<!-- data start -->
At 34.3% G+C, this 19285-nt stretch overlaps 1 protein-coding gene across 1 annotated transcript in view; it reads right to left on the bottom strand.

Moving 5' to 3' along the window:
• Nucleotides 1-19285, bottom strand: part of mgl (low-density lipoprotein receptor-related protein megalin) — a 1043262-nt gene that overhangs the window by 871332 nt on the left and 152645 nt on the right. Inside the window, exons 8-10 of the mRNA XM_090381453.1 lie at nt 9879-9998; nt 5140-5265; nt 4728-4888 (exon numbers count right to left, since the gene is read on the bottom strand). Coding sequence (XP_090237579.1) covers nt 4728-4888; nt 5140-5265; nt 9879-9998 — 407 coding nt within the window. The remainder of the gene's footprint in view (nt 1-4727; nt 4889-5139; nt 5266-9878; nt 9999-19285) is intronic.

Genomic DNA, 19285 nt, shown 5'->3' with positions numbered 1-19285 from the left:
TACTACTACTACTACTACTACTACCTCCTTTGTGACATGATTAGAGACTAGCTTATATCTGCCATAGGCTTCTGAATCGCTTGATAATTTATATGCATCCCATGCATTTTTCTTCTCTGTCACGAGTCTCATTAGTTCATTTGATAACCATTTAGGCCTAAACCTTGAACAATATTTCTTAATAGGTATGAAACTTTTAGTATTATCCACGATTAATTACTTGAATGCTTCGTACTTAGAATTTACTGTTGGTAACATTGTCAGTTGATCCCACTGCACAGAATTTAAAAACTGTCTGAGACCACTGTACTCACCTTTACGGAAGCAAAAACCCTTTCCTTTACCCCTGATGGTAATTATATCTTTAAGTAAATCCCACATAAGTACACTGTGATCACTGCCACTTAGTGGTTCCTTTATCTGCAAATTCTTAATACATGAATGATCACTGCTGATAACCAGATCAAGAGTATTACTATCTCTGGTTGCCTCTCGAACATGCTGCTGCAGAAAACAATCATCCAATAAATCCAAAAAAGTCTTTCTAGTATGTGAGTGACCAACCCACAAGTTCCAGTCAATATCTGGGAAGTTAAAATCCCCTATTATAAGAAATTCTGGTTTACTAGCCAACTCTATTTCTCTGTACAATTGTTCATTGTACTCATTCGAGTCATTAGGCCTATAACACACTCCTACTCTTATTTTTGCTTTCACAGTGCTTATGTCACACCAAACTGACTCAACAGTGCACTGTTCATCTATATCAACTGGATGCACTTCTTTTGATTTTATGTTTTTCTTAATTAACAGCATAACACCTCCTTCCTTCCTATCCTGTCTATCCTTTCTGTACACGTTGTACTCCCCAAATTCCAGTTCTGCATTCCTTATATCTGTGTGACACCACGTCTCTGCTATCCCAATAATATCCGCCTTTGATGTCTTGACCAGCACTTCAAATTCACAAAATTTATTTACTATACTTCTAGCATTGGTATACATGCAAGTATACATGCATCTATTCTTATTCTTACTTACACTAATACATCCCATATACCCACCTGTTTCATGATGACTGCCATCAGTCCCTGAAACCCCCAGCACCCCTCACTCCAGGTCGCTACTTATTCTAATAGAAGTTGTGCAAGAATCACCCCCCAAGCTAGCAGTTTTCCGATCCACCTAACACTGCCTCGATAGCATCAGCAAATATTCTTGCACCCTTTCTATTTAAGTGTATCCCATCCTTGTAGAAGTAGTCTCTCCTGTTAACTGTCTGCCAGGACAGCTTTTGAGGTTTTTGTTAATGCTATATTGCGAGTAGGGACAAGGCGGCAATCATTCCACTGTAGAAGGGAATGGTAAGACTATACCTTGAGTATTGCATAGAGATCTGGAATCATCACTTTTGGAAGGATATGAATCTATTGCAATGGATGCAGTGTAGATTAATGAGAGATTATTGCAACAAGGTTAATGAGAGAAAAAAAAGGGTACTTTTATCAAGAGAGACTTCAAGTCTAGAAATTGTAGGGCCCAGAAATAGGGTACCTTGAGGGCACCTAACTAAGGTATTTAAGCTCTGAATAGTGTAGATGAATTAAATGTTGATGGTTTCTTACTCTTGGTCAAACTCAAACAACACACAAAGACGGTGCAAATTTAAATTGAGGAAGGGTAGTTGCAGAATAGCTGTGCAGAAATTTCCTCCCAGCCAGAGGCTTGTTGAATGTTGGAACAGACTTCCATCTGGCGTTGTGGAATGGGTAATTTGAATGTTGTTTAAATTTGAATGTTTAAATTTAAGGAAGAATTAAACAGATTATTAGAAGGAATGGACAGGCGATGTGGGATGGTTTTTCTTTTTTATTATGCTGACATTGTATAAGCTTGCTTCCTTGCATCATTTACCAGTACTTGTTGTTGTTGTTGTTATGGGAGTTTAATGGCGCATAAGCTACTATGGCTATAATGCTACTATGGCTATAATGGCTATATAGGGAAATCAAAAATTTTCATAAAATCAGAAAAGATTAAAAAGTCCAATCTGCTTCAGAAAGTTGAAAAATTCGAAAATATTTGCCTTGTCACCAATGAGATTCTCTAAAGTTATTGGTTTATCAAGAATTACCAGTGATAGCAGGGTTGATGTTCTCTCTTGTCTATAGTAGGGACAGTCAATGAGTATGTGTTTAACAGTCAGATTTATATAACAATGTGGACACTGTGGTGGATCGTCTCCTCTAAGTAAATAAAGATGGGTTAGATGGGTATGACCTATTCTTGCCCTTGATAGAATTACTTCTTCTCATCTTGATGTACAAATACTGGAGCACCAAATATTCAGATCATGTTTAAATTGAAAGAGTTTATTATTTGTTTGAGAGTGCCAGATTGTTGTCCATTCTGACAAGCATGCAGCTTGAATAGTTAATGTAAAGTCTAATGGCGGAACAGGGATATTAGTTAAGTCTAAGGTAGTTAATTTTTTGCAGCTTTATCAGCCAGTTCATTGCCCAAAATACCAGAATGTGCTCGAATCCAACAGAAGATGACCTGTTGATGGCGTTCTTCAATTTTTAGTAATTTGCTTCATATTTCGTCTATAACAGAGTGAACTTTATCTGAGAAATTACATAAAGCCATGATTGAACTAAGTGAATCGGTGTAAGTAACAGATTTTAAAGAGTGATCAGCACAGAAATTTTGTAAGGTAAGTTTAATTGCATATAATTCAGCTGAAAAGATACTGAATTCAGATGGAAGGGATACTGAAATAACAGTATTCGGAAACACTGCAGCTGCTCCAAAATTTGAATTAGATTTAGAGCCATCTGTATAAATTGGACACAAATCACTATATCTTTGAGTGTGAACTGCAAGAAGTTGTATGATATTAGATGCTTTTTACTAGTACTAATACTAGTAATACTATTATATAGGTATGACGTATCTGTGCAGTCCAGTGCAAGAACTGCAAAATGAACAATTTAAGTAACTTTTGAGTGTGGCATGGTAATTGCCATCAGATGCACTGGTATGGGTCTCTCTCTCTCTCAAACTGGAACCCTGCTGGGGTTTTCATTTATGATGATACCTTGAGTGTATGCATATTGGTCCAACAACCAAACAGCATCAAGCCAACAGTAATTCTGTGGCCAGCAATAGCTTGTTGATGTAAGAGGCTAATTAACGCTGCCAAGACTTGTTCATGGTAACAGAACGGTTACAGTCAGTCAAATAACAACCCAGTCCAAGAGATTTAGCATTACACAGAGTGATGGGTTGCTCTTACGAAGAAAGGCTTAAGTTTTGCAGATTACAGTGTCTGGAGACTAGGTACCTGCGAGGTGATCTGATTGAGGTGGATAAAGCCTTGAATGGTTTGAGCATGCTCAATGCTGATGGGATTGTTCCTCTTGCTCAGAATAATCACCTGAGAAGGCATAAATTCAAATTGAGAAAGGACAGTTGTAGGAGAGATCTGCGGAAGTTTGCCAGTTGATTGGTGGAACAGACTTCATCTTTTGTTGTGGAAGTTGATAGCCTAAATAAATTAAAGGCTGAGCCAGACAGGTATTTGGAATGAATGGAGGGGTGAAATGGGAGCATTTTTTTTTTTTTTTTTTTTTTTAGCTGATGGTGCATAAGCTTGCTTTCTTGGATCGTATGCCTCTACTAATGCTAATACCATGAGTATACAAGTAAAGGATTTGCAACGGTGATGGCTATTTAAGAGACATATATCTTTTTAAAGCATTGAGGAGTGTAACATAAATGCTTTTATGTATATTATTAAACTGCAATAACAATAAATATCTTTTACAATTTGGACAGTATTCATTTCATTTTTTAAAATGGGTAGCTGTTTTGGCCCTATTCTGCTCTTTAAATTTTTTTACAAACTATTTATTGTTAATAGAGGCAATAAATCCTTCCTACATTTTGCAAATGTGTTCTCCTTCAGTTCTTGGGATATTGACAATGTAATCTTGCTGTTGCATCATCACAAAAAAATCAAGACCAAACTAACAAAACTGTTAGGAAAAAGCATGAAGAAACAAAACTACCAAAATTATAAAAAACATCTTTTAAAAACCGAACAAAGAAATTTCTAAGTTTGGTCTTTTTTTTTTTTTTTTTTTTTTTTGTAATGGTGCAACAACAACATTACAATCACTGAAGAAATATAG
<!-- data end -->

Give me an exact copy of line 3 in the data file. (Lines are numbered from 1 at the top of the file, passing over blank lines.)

• Nucleotides 1-19285, bottom strand: part of mgl (low-density lipoprotein receptor-related protein megalin) — a 1043262-nt gene that overhangs the window by 871332 nt on the left and 152645 nt on the right. Inside the window, exons 8-10 of the mRNA XM_090381453.1 lie at nt 9879-9998; nt 5140-5265; nt 4728-4888 (exon numbers count right to left, since the gene is read on the bottom strand). Coding sequence (XP_090237579.1) covers nt 4728-4888; nt 5140-5265; nt 9879-9998 — 407 coding nt within the window. The remainder of the gene's footprint in view (nt 1-4727; nt 4889-5139; nt 5266-9878; nt 9999-19285) is intronic.